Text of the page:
Loved Him Two Times
WHY YOU SHOULD CARE
Because love is a many-confusing thing.
By Jamie Beth Cohen
When my mom called from Pittsburgh to tell me Rob was in New York, I’d been living in the city three months. If she remembered the crush I had on him in high school, she didn’t mention it.
Rob and I got together the next week so he could take me on a tour of Brooklyn, my new home. He introduced me to the Brooklyn Inn with its low light and historic bar. We went to a party in a “garden apartment.” He told me that’s what basements are called in New York. If he noticed the crush I had on him that night, he didn’t say.
Thursday nights that fall, Rob and I became fixtures at Mooney’s, the neighborhood bar on Flatbush Avenue halfway between our apartments. We’d meet after work and talk about high school and home, and the people we were dating. I knew I’d drop whoever I was seeing if Rob showed the least bit of interest, but he never did, even when he walked out of his way to make sure I got home safely after a few Rolling Rocks.
In early December that year, we spent a chilly Saturday in lower Manhattan holiday shopping for our families. At the Holiday Cocktail Lounge on St. Marks Place, we found a booth where we could warm up and inspect our haul. I went to the bar to buy the first round, but Stefan, the curmudgeonly owner, ignored me while he talked to the men in plaid shirts listing off their stools.
Stefan scared and amazed me. I had a childish desire to make him like me. While I waited for him to take my order, I occupied my thoughts with how lucky I was to be in New York City, to have my dream job, to be friends with Rob, even though I wanted so much more. When Stefan finally acknowledged me, I opened my mouth to speak, but he stole my air.
The crush I had at 21 made me demure, and demure didn’t suit me.
“And what are you? In love again?”
Was I in love again? Had I ever been in love before? Is this what love felt like?
“Two Rolling Rocks, please,” is all I could think to say.
Toward the end of that December, I’d had enough of the pining, enough of the not knowing, enough of thinking Rob might kiss me when he never did. The crush I had when I was 14 was boisterous, as if I were determined to prove his movie-star good looks didn’t unnerve me. The crush I had at 21 made me demure, and demure didn’t suit me.
“I’m going to tell him,” I said to a friend.
“Tell him what?” she asked.
“That I like him.”
“You think he doesn’t know that?” she asked. “You think we all don’t know that?”
Embarrassed, but undeterred, I continued. “I have to say something. I have to know for sure.”
I told my roommate, another Pittsburgh transplant, that I was going to tell Rob how I felt at lunch the next week. She was excited — she believed in love and Pittsburghers with equal fervor, and she thought Stefan was a seer. He always took her order quickly.
Rob canceled our lunch, and before we could reschedule, I met my husband.
Seventeen years later, my friend Michele and I are barely awake as the coach bus pulls out of the parking lot in south central Pennsylvania. The day trip to “The City” is a fundraiser for our daughters’ school. We’ve left our kids at home with our husbands so we can pretend to be young and unencumbered in New York. We’re meeting Rob for lunch, so I tell Michele the whole story.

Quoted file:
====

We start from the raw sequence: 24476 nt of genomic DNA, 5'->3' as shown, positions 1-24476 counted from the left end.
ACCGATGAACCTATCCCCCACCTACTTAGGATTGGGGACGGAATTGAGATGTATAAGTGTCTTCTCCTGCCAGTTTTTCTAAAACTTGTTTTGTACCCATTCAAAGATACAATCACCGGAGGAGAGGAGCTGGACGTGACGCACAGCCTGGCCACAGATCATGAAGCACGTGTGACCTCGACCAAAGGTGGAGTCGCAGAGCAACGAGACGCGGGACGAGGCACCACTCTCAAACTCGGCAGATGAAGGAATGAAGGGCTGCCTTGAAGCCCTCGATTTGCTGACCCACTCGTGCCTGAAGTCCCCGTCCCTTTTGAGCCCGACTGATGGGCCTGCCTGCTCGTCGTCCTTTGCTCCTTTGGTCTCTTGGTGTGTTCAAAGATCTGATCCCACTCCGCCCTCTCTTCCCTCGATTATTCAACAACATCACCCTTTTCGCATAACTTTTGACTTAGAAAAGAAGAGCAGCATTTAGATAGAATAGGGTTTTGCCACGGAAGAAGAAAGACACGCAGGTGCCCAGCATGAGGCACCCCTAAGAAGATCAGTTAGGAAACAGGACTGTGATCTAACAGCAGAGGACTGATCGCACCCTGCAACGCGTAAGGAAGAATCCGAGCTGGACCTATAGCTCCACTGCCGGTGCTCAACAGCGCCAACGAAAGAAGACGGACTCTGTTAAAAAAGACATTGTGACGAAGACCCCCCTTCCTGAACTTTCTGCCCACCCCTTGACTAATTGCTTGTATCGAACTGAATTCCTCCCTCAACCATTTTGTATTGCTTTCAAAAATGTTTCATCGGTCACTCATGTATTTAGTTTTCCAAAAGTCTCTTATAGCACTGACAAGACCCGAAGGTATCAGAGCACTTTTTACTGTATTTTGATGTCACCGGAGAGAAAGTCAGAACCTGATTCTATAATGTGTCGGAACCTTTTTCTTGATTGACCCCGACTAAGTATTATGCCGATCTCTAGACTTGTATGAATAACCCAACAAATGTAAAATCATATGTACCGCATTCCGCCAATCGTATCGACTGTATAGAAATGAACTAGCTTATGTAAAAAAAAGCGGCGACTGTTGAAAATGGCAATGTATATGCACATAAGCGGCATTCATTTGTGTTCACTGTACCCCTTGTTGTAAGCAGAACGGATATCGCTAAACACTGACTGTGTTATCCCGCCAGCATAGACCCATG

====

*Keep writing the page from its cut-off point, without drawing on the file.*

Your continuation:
“Does he know?” she asks.
“That I was in love with him? Apparently everyone knew, but I never told him.”
“And you stayed friends?”
When I say it out loud, I realize how ludicrous it sounds. We came through those years in Brooklyn even closer than we’d been in high school, despite how easily it could have unraveled, like the time Rob drunkenly kissed me goodbye at a party, not exactly on my lips, in front of my now husband. In my mind, I had cast us in an alternate version of When Harry Met Sally in which Harry (Rob) and Sally (me) are just friends who marry other people, text each other about parenting issues and get the families together every few years, all things we actually do.
I don’t know if Michele believes me. “You should tell him today,” she says with a devilish grin.
We meet Rob at the Polish Tea Room, days before it’s set to be closed forever, another casualty of high rents in a New York I barely recognize. Mooney’s has closed. The Brooklyn Inn has a Facebook page. Stefan has died. I’ve only been to Cafe Edison, the real name of the the Polish Tea Room, once before, with a boss who was horrified I’d never been. It’s so meta — we meet to say goodbye to something we were supposed to treasure, but never really valued.
Rob and I sit together in the booth across from Michele.
“On the way up I told her about Brooklyn,” I say.
“Our drunken youth?”
“You know I had a crush on you, right?”
“Yeah, I think I knew that.”
His aw-shucks smile puts me at ease. In coming clean, I let go of shame I didn’t know I’d been holding on to. He says he doesn’t remember why he canceled the lunch that derailed my declaration. Michele isn’t satisfied. “What would you have said?” she asks.
I shoot her a dirty look. I don’t want to hear why we were “just friends.” That he wasn’t attracted to me, that he didn’t like me “that way.” I’m married, successful in my field, nearly 40 years old, and still desperate for approval from my older brother’s cute friend. Maybe I haven’t let go of all of the shame.
When Rob speaks, he speaks to Michele.
“I would have been a bad boyfriend. She didn’t deserve a bad boyfriend.”
It’s the ultimate “it’s not you, it’s me,” but I know him well enough to know he means it. I lean into him, and he wraps his arm around my shoulders. I was in love at the Holiday, it just wasn’t the kind of love Stefan was talking about. Or maybe it was.
- Jamie Beth Cohen, OZY AuthorContact Jamie Beth Cohen